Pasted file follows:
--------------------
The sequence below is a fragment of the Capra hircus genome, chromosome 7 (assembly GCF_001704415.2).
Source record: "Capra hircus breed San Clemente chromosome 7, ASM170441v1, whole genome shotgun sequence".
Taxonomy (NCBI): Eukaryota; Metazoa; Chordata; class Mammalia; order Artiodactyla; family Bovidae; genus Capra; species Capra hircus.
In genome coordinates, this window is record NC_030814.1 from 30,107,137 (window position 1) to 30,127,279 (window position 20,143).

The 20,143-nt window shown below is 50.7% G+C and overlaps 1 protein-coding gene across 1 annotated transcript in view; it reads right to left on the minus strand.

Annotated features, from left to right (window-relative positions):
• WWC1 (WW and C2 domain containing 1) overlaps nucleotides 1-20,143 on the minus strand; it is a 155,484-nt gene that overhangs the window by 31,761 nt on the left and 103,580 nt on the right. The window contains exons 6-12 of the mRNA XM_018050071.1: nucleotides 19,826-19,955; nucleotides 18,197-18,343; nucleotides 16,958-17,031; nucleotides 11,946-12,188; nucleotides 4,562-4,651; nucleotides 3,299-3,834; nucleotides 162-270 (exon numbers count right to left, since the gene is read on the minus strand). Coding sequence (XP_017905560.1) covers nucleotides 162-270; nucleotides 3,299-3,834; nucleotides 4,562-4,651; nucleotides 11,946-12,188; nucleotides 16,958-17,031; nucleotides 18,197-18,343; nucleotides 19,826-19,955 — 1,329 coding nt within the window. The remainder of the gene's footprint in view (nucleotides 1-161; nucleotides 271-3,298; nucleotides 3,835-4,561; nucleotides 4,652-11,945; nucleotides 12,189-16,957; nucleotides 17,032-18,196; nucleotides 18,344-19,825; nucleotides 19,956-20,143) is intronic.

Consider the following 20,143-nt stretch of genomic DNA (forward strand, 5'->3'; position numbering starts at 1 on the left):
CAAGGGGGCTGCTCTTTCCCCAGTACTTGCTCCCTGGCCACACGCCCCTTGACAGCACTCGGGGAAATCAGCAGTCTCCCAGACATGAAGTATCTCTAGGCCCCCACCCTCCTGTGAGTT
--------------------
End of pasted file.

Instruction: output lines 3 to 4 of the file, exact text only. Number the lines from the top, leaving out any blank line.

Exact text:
Taxonomy (NCBI): Eukaryota; Metazoa; Chordata; class Mammalia; order Artiodactyla; family Bovidae; genus Capra; species Capra hircus.
In genome coordinates, this window is record NC_030814.1 from 30,107,137 (window position 1) to 30,127,279 (window position 20,143).